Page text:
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A snowboarder glides after getting off the gondola at Keystone Resort during opening day 2019.

On Thursday, Colorado's Front Range skiers and snowboarders looked to their first weekend on the slopes.

But in what was perhaps a fitting precursor for an uncertain winter ahead, there were no guarantees at first.

Epic Pass holders woke to surprise news of Keystone Resort launching its online reservation system, a day before the scheduled opening Friday. But "government approval" was still pending, Keystone warned customers, and "all reservations are subject to this approval and will automatically be canceled if for some reason we are not able to open on time."

The holdup ended by evening, when the state's Department of Public Health and Environment reportedly gave the green light for Keystone's COVID-19 operating plans. Those were approved by local health officials Tuesday. 

Three lifts were to begin running at 9 a.m. Friday, ferrying guests to 3 miles of trail. Weekend reservations were booked, but the resort said spots were available for pass holders next week starting Monday. 

Following Wolf Creek Ski Area's season kickoff last week in southwest Colorado, Keystone will mark a return to skiing in the central part of the state. Gov. Jared Polis ordered resorts  closed in March as the coronavirus spread.

"We ended the season short last year, so I think people are very eager to get back out on the slopes," Keystone spokeswoman Loryn Roberson said. "We're just excited we can offer that safe, outdoor environment for people and get them back out doing what they love in this crazy time."

It's a time when COVID-19 cases are climbing to record highs in Colorado and across the country.

Alan Henceroth, chief operating officer of Arapahoe Basin Ski Area up the pass from Keystone, seemed alarmed by recent trends in his blog last weekend. Typically the state's first ski area to host guests in early or mid-October, A-Basin has yet to announce its opening.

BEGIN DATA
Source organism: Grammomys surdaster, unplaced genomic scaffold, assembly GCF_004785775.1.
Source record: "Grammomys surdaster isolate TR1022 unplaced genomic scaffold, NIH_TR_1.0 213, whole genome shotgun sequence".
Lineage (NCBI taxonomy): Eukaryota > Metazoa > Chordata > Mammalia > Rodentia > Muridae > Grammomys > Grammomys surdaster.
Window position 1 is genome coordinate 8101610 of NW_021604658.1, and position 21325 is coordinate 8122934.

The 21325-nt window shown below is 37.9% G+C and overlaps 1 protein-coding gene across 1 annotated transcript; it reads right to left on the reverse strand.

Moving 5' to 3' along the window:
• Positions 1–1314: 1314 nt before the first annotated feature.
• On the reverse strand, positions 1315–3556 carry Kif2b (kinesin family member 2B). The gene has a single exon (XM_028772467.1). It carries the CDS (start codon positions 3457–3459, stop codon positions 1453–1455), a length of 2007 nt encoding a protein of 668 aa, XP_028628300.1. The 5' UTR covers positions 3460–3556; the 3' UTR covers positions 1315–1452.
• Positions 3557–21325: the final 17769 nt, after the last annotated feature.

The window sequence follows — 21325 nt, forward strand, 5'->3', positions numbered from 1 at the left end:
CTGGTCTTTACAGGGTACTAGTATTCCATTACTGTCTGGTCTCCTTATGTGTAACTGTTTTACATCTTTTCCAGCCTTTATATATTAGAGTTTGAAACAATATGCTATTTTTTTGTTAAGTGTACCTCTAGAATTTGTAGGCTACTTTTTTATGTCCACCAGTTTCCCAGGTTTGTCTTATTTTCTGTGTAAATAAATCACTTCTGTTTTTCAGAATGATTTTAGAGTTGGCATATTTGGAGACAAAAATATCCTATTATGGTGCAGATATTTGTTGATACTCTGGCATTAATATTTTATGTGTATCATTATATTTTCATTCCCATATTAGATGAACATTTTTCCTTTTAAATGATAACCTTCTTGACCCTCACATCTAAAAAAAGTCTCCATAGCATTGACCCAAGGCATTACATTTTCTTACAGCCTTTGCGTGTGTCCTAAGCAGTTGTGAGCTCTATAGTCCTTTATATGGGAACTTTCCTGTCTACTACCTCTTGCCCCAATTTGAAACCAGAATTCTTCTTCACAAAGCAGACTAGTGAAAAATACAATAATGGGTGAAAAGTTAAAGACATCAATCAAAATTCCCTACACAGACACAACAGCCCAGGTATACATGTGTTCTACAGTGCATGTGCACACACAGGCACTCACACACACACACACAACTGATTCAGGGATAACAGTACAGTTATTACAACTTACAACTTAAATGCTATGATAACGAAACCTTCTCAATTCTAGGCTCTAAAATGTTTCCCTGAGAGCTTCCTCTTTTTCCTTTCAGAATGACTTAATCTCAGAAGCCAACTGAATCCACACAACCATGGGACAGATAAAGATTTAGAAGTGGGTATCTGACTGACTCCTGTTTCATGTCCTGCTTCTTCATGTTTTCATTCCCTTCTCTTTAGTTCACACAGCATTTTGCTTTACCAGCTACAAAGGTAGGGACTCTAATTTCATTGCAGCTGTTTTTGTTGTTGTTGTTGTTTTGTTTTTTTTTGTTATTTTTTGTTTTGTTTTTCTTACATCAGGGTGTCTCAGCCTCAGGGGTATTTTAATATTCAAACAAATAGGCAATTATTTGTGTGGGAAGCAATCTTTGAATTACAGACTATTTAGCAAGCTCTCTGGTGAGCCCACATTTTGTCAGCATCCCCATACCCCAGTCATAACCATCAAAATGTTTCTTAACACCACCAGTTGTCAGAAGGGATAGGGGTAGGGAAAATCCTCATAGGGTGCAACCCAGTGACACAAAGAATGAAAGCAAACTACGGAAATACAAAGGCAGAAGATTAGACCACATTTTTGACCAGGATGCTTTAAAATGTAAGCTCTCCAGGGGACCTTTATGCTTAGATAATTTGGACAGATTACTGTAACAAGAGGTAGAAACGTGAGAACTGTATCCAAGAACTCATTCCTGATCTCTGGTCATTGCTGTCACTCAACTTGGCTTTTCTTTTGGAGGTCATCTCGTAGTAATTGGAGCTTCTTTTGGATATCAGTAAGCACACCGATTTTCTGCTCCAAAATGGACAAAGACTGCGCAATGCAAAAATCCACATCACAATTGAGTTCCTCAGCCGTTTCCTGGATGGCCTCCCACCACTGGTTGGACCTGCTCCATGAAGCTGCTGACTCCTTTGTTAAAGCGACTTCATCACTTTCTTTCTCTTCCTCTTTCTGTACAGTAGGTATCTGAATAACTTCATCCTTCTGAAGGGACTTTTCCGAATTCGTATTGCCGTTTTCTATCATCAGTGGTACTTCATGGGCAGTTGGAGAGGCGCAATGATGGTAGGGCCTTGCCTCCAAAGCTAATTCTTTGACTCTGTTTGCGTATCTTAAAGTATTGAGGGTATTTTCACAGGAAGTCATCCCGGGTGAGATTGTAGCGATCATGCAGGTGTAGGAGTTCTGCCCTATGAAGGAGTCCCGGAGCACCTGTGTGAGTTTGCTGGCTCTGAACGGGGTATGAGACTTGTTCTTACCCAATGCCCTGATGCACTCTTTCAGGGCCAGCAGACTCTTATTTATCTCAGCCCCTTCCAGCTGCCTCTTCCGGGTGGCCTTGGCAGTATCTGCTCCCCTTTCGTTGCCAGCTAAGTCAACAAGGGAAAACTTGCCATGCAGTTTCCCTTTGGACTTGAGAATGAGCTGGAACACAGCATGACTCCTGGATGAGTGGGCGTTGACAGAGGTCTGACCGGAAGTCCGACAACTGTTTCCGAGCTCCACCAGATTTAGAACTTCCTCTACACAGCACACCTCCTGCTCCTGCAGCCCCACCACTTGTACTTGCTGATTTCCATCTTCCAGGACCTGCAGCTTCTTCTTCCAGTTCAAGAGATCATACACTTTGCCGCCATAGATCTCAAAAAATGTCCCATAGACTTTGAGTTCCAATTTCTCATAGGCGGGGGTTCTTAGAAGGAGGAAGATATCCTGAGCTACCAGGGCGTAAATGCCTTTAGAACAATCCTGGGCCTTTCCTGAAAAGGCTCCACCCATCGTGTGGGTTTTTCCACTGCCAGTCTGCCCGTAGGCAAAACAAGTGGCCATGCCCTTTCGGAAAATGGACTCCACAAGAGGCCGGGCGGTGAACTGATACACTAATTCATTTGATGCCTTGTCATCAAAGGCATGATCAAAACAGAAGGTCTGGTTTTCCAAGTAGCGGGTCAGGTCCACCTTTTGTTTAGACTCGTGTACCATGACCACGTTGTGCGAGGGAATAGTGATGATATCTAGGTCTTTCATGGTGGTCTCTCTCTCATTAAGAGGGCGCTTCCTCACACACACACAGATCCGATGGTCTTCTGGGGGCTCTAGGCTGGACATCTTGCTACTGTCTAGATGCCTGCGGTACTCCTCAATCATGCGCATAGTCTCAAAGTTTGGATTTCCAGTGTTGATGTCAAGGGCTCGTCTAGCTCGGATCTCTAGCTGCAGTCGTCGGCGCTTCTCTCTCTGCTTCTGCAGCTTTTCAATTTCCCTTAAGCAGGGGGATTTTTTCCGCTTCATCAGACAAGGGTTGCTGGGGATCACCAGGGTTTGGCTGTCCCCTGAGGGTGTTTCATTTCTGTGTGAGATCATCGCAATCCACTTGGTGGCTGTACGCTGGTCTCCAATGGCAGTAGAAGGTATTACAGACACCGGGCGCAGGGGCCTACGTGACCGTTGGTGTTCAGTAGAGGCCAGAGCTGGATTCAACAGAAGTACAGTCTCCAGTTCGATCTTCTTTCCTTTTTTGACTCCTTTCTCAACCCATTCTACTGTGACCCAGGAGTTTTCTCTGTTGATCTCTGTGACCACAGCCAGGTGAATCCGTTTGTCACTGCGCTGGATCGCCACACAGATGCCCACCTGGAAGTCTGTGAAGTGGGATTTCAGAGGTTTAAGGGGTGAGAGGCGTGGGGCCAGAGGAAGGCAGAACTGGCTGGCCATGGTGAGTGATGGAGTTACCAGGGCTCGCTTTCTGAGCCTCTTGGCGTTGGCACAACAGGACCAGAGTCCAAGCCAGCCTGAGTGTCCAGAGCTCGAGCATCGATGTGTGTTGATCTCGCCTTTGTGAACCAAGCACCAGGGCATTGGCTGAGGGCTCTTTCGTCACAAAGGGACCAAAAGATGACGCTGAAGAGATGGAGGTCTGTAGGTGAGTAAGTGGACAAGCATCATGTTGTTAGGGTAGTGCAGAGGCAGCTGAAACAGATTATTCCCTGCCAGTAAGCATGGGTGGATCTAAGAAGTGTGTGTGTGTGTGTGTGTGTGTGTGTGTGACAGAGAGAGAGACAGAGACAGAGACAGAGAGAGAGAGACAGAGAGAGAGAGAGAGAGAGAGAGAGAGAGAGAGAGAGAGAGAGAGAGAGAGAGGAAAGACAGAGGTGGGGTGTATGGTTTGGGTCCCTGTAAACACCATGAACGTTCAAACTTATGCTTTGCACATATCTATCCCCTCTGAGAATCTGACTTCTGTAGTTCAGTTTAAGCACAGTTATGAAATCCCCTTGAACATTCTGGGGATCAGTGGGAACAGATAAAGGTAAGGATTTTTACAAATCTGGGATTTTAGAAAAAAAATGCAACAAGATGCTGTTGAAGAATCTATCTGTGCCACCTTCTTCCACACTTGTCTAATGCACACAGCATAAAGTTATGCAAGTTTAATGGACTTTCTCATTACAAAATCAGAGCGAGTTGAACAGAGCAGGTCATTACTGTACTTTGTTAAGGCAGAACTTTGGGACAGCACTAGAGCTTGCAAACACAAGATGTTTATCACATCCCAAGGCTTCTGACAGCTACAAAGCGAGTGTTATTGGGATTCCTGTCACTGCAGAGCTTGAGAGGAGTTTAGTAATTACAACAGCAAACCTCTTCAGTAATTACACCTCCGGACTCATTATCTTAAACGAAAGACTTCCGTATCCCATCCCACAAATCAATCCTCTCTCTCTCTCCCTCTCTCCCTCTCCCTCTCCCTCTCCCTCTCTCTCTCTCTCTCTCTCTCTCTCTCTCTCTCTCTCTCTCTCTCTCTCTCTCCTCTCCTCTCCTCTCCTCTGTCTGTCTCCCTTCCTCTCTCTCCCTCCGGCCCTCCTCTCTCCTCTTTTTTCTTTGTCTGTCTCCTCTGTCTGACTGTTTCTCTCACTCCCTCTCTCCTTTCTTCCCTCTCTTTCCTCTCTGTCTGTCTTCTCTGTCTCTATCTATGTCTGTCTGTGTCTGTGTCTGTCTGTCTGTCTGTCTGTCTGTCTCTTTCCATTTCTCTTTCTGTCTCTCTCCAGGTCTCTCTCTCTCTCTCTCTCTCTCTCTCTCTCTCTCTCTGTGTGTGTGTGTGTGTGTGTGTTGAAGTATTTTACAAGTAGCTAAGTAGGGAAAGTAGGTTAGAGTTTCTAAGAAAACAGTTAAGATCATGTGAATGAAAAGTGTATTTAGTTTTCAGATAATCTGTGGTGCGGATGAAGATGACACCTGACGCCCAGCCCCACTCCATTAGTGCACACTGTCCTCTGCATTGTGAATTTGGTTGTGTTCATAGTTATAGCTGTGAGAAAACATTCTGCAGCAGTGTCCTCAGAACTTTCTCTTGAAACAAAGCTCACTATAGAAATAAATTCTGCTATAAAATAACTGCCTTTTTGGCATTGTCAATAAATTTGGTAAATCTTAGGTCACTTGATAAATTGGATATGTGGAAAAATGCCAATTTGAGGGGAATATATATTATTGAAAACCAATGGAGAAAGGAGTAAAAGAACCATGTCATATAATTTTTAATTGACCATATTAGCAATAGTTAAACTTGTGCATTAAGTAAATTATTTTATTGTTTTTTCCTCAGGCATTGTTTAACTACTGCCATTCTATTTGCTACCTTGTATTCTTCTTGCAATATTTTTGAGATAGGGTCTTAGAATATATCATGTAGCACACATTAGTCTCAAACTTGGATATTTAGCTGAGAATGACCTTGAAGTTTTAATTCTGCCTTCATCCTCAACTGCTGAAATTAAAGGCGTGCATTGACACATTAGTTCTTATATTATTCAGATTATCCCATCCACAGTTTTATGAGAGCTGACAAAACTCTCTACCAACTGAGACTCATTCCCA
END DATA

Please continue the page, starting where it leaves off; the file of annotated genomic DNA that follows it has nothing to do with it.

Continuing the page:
"If we want to enjoy winter in Summit County, we are going to have to turn things around quickly," Henceroth wrote. "Keep your face coverings on. Maintain your physical distances. Keep your groups small. The time to act is now."

The state of the pandemic factored into Winter Park Resort's decision to delay its opening day, previously set for Nov. 18. That will now be no earlier than Nov. 30, "but that is subject to change based on public health and weather circumstances," read a press release this week.

"We need to spread people out," said resort spokeswoman Jen Miller, "and if we don't have enough terrain open to do that, it makes everybody's life challenging."

For much of Colorado's high country heading into the weekend, drought remained at "extreme" and "exceptional" levels. Balmy temperatures have hindered snowmaking, operators have reported, including at Loveland Ski Area, which like A-Basin annually aims for a mid-October start. Now Loveland is eyeing next week, for what would be the ski area's seventh November start in 40 years.

Snowmakers are vying to cover the Home Run trail in order to open, then they'll move on to other terrain. "It's like that every season," said spokesman Dustin Schaefer, "but this season it's gonna be more of a challenge to get stuff opened faster."

To avoid crowding, Winter Park wants to see more slopes around the state available, Miller said — "so that Front Range skiers in particular have more options, and we can manage the numbers a little better."

That's the intent of Vail Resorts' reservation system, said Roberson at Keystone.

While some ski areas have announced they will be limiting day tickets and parking spots, Vail's destinations are requiring prebookings. (The company has not publicized exact limits, but within an hour of taking Keystone reservations Thursday morning, slots were full for Saturday and Sunday. In the first 10 minutes, the system showed more than 5,500 customers in line, with wait times less than 10 minutes.)

"We have reservations so that we can manage capacity," Roberson said. "We put these things in place with the thought that we're gonna be dealing with this throughout the winter."

"This," meaning the unrelenting coronavirus. Hospitalizations in the state surpassed peaks in April, it was reported Thursday.

Trends didn't threaten Monarch Mountain's Nov. 20 opening plan, spokesman Dan Bender said from the beloved base of southern Coloradans.

"Our early season, we don't see the crowds that Front Range ski areas see," Bender said. "And some of those guys open up with one run, and it's confined to that. But when we open, we have all natural snow that's not limited to any one place."

Without snowmaking technology, Monarch depends on Mother Nature. Finally, her wintry blow is forecasted for the mountains later this weekend.

But who knows? Bender said. "Anything can happen."

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